• Yeah using the download tool and choosing to upgrade now BUT delete all files and programs option seems pretty legit. No need to go thru the trouble of burning the boot media. You can even choose to just keep your files and only delete programs. Just be sure once you're activated and everything's good, run disk cleaner and delete old windows install and temp windows install files.
  • There is a third option. Use disk clean up on c drive. It will remove the Windows old folder and give you at least 50 gb of space.
  • How about Reset option in Settings, doesn't it works as reset works in phone and can replaces the need for doing clean installation of Windows 10
  • Interesting. Where can I find that?
  • Alternatively, is there any reason not to do the upgrade, keeping everything, but if there's an issue just use the refresh or reset option?
  • you don't get to 'go back to windows 7/8'
  • Many ppl did not notice this but doing a clean install gave windows a 500mb reserve drive, upgrade doesnt change the size of the drive. compare to windows 7 at 100mb? There must be a reason they increase the size from win7-win8-win10.
  • Icyasd@ in fact there are two now, and i've noticed them since the first install of the technical p. The 100mb is still there and they made another 500mb which i find kind of funny, i like to have full control over my stuff and this new added 500mb reserve i don't like.
  • But there's a windows.old folder.. That cannot be gotten rid of easily.
  • Disk clean >> Remove previous windows installation (some like that). Although it will be deleted by itself within 30 days.
  • I've never seen an .old windows folder from and upgrade or anything remove itself. Ever. Lol
  • You might want to enable Show Hidden Files option in Explorer before you can see the Windows.old folder.
  • disk cleanup often empties the windows.old folder, but leaves the folder itself intact. One of the main things I hate about windows is the object security settings. More often than not, when you get an error saying that you do not have the priviledges to delete a file, you actually do have full control and cant delete it anyways.
  • Use Unlocker to delete folder, fastest and easiest way to do it
  • You don't have to worry about the windows.old.  Windows 10 will automatically remove the windows.old entry after 30 days.
  • I had a question abt this
    " KEEP NOTHING " Option
    from very long time that.,
    Will it Only Erase my '' C : Drive "
    Or Entire System drives [ C , D , E , F ] ..
    Pls do help me..
  • Only C drive.
  • it doesn't erase the drive or any non-system dirs - data - i.e. anything outside your "Users" dir, Program Files, Windows (and similar). So it erases your user files (kept under 'Users' etc.) and system files - but anything sitting ont he disk is still there after 'keep nothing'. At least I did that and it worked that way (disclaimer - that isn't documented well so recheck for yourself).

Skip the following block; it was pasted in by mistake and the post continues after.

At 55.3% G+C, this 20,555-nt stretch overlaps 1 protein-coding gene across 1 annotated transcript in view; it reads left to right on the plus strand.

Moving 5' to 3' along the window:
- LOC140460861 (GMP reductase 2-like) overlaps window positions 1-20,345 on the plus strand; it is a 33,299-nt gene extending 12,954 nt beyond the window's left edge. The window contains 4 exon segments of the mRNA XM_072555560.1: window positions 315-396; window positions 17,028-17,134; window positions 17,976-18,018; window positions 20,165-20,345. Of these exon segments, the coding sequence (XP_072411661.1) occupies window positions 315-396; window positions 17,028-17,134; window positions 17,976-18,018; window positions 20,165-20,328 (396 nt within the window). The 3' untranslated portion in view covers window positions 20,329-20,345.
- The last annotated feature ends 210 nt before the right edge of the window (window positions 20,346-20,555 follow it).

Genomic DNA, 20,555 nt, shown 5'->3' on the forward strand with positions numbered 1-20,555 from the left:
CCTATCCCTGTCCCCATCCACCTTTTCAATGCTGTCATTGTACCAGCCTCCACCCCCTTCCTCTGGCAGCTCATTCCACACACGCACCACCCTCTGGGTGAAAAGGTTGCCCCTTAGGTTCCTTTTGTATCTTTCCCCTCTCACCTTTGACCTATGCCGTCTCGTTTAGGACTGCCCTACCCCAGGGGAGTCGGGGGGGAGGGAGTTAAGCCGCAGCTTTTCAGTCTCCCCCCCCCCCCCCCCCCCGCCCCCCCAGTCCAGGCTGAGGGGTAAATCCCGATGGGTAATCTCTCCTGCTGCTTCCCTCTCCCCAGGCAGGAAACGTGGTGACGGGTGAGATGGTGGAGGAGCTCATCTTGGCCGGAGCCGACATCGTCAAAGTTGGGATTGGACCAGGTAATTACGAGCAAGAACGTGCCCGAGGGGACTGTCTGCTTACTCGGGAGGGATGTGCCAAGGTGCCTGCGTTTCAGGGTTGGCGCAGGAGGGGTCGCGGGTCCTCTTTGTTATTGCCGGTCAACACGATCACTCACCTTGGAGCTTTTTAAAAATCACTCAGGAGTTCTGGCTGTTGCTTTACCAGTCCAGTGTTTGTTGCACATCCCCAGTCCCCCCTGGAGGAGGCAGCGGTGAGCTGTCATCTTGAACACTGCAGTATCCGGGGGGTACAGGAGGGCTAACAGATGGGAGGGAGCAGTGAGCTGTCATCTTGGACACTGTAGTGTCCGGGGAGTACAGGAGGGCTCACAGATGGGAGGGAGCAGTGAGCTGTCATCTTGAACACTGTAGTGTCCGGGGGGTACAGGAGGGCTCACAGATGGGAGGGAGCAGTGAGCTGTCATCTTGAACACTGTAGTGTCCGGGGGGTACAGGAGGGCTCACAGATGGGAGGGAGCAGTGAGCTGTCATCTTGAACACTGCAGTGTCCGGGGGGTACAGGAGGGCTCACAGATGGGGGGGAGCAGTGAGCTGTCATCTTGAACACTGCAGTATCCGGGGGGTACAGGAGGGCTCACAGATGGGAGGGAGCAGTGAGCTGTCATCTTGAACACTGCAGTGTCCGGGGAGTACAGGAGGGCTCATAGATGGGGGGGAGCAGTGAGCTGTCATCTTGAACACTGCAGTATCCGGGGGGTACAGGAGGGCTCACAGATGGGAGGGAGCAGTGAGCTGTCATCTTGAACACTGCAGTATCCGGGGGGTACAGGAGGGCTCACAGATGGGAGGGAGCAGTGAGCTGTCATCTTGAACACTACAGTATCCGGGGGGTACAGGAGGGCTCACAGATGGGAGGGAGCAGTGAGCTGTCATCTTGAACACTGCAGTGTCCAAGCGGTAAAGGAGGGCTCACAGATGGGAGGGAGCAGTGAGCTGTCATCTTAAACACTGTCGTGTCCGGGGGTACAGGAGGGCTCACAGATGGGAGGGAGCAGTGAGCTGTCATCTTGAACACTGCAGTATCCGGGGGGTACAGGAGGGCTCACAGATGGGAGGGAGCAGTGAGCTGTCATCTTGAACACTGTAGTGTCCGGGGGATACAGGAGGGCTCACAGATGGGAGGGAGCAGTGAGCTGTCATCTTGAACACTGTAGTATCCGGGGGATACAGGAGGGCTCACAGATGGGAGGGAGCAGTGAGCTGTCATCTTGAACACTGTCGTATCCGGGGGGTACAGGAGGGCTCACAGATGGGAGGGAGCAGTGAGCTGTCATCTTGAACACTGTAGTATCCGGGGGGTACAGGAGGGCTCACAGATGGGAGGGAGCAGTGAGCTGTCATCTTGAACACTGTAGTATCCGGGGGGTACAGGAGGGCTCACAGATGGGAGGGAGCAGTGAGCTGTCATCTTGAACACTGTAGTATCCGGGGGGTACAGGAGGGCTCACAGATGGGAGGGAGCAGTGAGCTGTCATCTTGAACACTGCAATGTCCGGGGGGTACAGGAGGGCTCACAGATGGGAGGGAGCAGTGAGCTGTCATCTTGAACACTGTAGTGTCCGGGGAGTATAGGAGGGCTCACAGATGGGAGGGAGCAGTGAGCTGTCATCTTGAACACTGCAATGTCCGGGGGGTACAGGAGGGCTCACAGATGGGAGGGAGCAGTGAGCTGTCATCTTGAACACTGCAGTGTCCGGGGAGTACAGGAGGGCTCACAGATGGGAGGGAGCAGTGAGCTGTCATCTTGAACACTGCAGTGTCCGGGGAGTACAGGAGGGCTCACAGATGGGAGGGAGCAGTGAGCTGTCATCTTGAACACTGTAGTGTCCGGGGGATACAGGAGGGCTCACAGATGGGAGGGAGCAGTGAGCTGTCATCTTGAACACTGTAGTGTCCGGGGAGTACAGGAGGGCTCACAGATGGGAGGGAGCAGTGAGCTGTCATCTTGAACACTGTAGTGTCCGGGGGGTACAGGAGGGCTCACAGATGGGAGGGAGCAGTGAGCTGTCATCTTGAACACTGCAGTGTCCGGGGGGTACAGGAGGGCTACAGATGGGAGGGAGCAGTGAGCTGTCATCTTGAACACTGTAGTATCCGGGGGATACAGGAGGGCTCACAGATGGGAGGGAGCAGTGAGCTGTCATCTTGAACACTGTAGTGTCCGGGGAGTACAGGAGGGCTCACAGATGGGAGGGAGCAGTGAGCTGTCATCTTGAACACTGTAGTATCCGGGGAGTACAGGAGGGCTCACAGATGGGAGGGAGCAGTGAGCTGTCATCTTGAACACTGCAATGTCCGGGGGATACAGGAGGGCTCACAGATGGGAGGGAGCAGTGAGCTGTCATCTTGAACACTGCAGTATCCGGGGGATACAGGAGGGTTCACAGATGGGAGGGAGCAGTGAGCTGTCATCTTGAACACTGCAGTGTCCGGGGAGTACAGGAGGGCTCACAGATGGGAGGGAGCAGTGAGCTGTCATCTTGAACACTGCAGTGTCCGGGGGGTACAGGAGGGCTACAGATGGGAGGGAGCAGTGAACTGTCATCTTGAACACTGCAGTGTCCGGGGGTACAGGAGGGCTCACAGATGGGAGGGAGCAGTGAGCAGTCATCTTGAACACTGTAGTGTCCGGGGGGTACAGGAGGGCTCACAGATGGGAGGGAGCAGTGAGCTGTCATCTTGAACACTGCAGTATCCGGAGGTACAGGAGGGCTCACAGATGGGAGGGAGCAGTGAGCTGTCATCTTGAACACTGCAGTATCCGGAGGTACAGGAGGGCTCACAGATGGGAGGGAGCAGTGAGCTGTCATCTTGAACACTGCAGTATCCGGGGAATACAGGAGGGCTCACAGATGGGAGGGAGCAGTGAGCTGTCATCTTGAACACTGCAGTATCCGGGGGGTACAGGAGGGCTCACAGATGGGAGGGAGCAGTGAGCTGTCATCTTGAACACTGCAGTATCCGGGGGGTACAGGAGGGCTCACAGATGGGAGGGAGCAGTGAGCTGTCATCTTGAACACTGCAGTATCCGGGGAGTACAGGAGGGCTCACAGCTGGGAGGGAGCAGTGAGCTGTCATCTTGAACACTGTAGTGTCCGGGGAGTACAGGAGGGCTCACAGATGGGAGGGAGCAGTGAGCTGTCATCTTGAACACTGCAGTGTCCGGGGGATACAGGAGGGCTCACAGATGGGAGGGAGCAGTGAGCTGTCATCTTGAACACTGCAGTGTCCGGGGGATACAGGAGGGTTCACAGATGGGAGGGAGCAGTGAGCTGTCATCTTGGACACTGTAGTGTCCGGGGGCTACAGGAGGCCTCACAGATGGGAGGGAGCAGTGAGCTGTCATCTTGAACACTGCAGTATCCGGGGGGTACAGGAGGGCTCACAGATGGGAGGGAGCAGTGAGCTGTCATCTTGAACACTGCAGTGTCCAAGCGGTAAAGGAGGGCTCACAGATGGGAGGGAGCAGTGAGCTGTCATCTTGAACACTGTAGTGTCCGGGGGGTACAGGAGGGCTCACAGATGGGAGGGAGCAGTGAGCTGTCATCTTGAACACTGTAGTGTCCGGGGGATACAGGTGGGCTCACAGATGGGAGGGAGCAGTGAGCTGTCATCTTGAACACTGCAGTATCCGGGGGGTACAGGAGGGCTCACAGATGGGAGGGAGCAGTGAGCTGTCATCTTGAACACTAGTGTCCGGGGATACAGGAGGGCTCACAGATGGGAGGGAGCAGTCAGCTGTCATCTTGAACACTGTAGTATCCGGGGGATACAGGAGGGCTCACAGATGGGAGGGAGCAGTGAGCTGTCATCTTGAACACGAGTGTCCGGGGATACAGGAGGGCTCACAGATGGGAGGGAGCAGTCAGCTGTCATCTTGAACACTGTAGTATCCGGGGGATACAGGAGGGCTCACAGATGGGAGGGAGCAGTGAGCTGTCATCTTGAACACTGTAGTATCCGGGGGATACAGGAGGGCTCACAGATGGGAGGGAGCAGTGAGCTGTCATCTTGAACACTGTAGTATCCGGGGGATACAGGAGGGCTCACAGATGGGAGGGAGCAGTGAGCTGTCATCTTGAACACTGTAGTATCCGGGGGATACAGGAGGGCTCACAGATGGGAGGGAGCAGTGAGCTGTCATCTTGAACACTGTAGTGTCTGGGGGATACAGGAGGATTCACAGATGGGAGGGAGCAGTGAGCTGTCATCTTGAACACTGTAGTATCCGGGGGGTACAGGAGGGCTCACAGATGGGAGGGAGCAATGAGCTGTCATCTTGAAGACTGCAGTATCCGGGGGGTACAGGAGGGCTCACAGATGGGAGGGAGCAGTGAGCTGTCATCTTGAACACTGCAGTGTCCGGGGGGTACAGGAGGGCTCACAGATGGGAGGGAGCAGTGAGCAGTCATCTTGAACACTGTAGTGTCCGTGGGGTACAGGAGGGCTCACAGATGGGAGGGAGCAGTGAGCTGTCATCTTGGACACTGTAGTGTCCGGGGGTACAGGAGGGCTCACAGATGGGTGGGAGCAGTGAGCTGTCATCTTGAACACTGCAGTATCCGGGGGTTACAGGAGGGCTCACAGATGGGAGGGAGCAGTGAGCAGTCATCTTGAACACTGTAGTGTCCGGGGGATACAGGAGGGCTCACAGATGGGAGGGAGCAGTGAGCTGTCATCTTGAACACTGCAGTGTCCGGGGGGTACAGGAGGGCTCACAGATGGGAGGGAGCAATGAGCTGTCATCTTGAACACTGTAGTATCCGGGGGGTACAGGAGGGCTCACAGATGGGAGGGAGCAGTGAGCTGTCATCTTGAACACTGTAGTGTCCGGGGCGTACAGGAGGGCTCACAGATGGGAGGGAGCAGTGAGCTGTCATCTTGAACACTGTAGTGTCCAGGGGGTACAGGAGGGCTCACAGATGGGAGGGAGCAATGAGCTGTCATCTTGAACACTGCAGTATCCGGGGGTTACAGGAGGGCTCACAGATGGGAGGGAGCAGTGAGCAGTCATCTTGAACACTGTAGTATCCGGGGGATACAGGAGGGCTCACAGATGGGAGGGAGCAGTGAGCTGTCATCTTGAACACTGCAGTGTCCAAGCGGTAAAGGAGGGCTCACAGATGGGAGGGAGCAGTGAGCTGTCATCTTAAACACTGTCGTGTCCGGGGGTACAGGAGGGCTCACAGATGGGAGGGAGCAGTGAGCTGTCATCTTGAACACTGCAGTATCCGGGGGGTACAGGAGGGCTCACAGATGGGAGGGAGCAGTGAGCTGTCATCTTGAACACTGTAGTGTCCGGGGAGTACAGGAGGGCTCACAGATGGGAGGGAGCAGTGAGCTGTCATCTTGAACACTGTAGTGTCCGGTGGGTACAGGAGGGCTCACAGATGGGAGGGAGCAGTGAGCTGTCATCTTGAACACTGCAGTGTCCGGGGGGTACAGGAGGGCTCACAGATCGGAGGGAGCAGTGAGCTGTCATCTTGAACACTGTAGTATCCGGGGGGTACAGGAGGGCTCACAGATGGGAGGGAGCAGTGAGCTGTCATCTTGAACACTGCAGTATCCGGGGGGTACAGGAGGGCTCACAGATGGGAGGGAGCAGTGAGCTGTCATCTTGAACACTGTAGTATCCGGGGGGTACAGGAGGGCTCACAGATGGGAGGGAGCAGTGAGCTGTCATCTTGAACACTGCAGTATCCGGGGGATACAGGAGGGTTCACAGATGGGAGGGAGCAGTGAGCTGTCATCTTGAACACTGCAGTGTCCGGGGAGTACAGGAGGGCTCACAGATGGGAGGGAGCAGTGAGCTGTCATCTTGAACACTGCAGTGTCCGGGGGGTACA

But I didn't have much to worry about - be careful ! Always backup things, or test on something not important. Other drives should be fine also (but I didn't have that to check, I presume since my C wasn't touched either (except for the above)  
  • If you have a ssd is a clean better since windows old folder is like huge! :)
  • The upgrade worked for me on my XPS15
  • I upgraded my SP3, my moms laptop, and an older dell laptop with no problems. I upgraded my older dell xps pc and my sound card is really low on the volume, I've checked all available settings, updates and even went to the dell website for newer drivers and such. I did a clean install of my dell vostro domain PC at work with no problems.
  • Upgrade is way better. No one likes to take the full job of backing up or reinstalling everything. I'd rather just keep my w8.1. That's why I just upgraded and kept everything. It runs perfectly.
  • You should already have backups going...upgrades scan and do fail leaving people with no choice but yo start over... With no back up, one would be temporarily hosed.
  • Men dont back up. Men cry! That's what I did when I had a HDD go down years ago. Been backing up ever since. Now everything is on my OneDrive AND a two bay NAS. So I'll be making a clean install.
  • Clean install just to be safe...and FTW
  • I've always done a clean install but this time I tried upgrade as I didn't have too much junk on my machine and so far all seems sweet so I'll probably keep it this way.
  • I did both, upgrade is better, but had to clean install for Cortana to work on my domain PC so it depends
  • Hmmm interesting
  • Clean or not i dont mind, my pc gets faster after getting windows10
  • I would've done an in-place upgrade if I got the GWX notification . . . Wanted to do a clean install to "start fresh" from the insider program and now my windows won't activate haha. I've read that it's an issue on MS's side, but after my SP3 still not being activated after 5 days, I'm skeptical.
  • Do your updates and you'll get it
  • Too late lol. I've been upgraded since the first day. Point is, it's not activated. Also, not true, because it didn't show up. Even spent two hours total with MS tech support on getting the update through, but they couldn't figure it out either.